Yes, there are definitely many of those ideas. I think it’s about engaging the right people and having the right level of discussion. If an idea gets trapped in a certain circle because the right people aren’t involved to make the decision, then the idea gets stuck. Personally, I don’t hesitate to go to the right decision maker when I feel I need to.
For example, I’ve been assigned an idea about system timeouts happening too frequently in certain instances. And, I get it; it’s frustrating to have to re-login when you’re in the middle of doing something. Obviously it was a real pain point for certain parts of the organization.
In these types of situations, the first reaction of course could be that we can’t do anything because we’re regulated and this is the regulation we have to follow. The easy answer for me would have been for me to accept this mindset and relay that message to the community.
What I did instead was ask questions. Who’s regulating timeouts? Which regulation does it apply to? Are there parameters that we can work within? In addition to that, I engaged our Director of Corporate Quality, and our VP of Legal & Risk and asked about our risk here, and how they felt about the idea, and if they would be supportive in extending timeouts.
It’s about engaging the right people, getting input and getting their buy-in. That way we can work on this idea, assess the risk, and so long as it’s not a mission critical business risk, let’s see how we can address the issue that has been raised while still complying with the various regulations.
Any idea that you thought was inspiring or exciting for you?
This idea is in progress. Before implementing this idea, we would do backups of data for a main system during a part of the day/night that caused some interference with business processes. The idea in SoapBox suggested conducting the backups at a different time of the day/night so there is no impact to business processes.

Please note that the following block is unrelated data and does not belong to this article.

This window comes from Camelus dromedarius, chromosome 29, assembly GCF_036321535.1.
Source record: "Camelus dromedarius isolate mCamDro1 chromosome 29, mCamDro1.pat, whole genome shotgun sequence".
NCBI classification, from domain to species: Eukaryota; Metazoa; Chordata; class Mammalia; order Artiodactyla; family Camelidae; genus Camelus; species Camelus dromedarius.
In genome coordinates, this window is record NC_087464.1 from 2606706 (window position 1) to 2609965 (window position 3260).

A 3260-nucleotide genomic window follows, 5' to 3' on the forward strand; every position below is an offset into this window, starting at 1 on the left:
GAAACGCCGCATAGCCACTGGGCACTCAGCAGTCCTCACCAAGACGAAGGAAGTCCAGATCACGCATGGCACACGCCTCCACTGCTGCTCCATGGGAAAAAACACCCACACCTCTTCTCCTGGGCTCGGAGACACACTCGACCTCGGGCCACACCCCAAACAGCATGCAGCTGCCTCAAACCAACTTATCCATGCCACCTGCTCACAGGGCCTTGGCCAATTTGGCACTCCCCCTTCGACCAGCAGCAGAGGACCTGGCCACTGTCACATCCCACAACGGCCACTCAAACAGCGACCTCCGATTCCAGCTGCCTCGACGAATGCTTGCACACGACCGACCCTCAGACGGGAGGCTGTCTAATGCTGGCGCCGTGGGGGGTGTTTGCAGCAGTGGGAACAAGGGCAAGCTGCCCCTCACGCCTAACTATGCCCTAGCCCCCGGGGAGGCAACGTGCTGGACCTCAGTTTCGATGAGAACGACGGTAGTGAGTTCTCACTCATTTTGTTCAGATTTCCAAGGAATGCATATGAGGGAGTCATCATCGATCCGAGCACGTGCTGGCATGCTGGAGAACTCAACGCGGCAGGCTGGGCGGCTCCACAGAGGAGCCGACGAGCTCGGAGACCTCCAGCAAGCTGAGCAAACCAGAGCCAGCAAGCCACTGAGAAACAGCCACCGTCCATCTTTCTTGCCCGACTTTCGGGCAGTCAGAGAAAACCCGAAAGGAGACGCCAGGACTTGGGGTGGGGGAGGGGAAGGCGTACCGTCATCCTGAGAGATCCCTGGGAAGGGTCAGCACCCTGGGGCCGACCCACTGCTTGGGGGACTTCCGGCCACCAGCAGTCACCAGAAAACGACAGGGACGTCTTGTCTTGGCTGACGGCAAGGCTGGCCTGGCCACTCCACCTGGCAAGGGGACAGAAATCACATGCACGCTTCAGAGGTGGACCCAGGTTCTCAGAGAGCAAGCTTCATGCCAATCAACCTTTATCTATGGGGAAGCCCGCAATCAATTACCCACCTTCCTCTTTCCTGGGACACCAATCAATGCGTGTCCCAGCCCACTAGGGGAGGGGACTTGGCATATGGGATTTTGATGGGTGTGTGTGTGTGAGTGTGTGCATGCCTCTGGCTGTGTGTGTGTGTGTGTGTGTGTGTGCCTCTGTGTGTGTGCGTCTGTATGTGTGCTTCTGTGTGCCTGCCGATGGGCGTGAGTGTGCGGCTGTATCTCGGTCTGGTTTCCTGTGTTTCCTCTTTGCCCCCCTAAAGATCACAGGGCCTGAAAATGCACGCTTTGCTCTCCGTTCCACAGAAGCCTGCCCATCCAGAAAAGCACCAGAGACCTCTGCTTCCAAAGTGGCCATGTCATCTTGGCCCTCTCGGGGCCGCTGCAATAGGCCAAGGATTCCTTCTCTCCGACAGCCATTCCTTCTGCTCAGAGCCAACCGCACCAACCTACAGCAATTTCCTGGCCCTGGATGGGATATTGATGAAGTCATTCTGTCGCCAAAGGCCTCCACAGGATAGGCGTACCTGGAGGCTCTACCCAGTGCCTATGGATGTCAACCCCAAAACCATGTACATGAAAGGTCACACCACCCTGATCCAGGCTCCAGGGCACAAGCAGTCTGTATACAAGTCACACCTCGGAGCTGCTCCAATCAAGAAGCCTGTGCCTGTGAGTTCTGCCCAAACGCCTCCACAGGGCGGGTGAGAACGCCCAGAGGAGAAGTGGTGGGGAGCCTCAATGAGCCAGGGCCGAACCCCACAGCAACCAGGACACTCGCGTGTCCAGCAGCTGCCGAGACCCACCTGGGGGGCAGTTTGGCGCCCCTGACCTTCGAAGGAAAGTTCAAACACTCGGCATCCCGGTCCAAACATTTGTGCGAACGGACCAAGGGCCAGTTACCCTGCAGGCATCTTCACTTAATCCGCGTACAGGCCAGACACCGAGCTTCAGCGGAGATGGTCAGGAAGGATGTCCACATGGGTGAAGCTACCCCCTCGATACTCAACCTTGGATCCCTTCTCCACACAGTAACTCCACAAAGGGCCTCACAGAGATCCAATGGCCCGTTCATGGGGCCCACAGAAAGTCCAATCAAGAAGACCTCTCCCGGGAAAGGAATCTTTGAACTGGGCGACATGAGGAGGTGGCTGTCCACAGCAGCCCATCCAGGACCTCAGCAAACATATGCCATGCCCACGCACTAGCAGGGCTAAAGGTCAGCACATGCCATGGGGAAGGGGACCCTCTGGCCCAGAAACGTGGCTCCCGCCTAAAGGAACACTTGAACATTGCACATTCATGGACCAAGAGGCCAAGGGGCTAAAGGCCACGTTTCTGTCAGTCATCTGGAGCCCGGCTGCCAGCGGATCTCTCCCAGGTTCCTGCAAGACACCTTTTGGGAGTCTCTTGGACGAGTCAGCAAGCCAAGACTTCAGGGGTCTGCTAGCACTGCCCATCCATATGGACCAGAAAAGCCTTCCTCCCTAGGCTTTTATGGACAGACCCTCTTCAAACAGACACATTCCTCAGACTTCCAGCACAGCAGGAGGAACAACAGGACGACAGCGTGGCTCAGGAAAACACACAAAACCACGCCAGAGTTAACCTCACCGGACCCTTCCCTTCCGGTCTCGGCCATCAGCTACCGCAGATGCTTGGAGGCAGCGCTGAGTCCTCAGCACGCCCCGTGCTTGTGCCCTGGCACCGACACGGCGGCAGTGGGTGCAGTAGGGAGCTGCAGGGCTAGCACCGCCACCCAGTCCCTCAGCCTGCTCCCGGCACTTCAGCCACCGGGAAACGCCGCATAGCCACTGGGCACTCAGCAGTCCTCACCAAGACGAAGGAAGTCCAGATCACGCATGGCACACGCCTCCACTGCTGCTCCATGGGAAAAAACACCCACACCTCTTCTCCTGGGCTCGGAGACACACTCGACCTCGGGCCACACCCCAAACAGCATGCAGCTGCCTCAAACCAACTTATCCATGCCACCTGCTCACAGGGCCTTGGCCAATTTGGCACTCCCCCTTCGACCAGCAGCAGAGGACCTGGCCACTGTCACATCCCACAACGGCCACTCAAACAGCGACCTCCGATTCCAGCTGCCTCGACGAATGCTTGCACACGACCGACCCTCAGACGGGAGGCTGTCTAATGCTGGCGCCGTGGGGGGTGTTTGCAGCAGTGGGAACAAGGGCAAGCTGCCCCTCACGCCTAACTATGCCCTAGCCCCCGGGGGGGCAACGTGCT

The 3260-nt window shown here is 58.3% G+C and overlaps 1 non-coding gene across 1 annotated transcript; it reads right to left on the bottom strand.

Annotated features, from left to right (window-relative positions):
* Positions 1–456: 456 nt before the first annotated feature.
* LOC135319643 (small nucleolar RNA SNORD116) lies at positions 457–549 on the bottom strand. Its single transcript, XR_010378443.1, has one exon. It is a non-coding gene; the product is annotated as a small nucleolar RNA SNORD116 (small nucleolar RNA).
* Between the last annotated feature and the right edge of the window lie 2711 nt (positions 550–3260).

We took this idea one step beyond. Within Information Services and with the support of our CIO, we believed that there was a better way to do this. We looked at current-state technology to provide an automated backup process that wouldn’t impact production. That way the backup will be a behind the scene activity that will not even be known to business.
When we responded to the community, the reaction was fantastic. The comment we got back from the original ideator was great, stating “this will make such a difference to us.” We’re currently testing and are planning to have this installed by the end of the second quarter.
I love that you took the idea one level further to solve the real pain point. Anyone else could have just moved the time and you took the time to find a solution.
I don’t take credit for the solution. My part was bringing the right people to the discussion, challenging them and asking them “do you really understand the pain point?”
That’s the other key thing. If you ask me what I would recommend to another Innovation Partner or Innovation Champion, I always say “put yourself in the person’s shoes.” When someone is bringing an idea forward, it really means something to the person.
If you ask me what I would recommend to another Innovation Partner or Innovation Champion, I always say “put yourself in the person’s shoes.” When someone is bringing an idea forward, it really means something to the person.
Put yourself in their perspective and think about what they’re asking. And when you do that it gives you insight into thinking about solutions as opposed to what we individually can bring to an idea.
Amazing! We like to think of SoapBox as a place where people can collaborate and it’s not about whether the initial idea fits the bill 100%, it’s about what can the power of the collective do to build that idea up.
I couldn’t articulate that any better, it is exactly that. Bringing the minds together and creating a solution that by ourselves none of us could have come up with.